Channel dynamics and switchable inserts would be great but not a requirement

I've looked into many of the obvious choices, chief among them a Toft ATB32. That's currently my frontrunner as it checks basically all of those boxes. But I have heard everything from "sounds and feels like a $100k console" to "lifeless, horrid pile of garbage" in terms of people's opinions of them.
Soundcraft Ghost - same story. The new Trident 68 also looks great, but only 24 channels, which just isn't enough for me to do bigger DAW mixes on. Plus the "all-new EQ and preamp design" concerns me a bit - again, I want character, and I can't find any info whatsoever on how they sound. In a perfect world I would get the new Trident 78 in 32-channel flavor, but it's a fair bit more expensive than I can swallow having never worked on an analog board before.

Used desks I've considered -
Yamaha PM2000, apparently sounds amazing thx to all the transformers, and cheap, but no direct outs/returns and layout is generally wonky.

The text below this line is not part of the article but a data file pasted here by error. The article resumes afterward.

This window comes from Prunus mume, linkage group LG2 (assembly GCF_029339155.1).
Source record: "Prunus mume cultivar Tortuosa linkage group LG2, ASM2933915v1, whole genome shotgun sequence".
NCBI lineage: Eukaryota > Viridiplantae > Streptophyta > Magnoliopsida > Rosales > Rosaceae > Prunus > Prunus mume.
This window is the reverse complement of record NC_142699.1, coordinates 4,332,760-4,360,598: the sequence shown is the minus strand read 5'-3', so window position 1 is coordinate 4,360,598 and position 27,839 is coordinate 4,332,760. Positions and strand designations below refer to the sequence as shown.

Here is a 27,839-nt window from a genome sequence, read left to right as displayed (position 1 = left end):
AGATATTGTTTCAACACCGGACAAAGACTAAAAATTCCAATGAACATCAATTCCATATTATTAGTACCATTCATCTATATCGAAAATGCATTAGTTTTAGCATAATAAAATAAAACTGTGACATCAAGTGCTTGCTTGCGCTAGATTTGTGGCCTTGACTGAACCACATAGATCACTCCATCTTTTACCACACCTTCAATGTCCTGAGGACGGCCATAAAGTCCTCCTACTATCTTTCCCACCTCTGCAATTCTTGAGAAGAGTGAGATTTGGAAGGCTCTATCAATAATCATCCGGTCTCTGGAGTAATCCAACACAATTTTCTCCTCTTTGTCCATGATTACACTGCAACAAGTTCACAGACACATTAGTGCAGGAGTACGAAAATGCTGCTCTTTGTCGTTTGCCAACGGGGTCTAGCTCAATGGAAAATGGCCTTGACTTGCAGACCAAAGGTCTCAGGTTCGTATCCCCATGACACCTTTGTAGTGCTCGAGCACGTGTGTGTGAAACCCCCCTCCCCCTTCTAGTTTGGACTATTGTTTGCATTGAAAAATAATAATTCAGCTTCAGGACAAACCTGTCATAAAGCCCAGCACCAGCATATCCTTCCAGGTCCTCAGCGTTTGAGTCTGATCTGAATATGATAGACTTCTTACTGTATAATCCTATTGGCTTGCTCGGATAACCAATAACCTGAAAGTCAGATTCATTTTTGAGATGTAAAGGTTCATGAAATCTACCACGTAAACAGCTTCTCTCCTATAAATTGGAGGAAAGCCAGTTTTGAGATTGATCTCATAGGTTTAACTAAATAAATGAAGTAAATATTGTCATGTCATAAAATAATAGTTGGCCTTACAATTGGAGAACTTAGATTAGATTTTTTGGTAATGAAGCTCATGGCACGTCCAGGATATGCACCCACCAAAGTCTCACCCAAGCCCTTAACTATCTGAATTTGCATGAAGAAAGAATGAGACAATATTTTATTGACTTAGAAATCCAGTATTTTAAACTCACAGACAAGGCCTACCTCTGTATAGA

Neve V3 - there's one on Reverb right now for $17k, 60 channels, way bigger than I need but seems to check all of the other boxes except busses.
AMEK Big 44 - don't need the automation, don't understand the group/buss situation.

Beyond those, I see Neotek, MCI/Sony, Otari, Studer, Oram, Soundtracs, D&R, and a dozen other makes come up for sale in that price range. But I'm a youngin' and wasn't around to read up on the hundreds of different models and configurations that have been made. I also have no idea what any of them sound like, if they would work well in a hybrid setup, etc.

So please, anyone - thoughts? Are some of these good options? What should I avoid? I'd appreciate some insight. Thanks!
Old 1 week ago
  #2
Lives for gear
 

what you're looking for imo simply doesn't exist:

within your budget, you either get run down/big name large studio desk, a low-to-middle class studio desks in reasonable shape but with limited options/vibe/quality, a used large scale live desk, without being an inline design though - and you need to plan/budget on maintenance; tape/machines being another topic...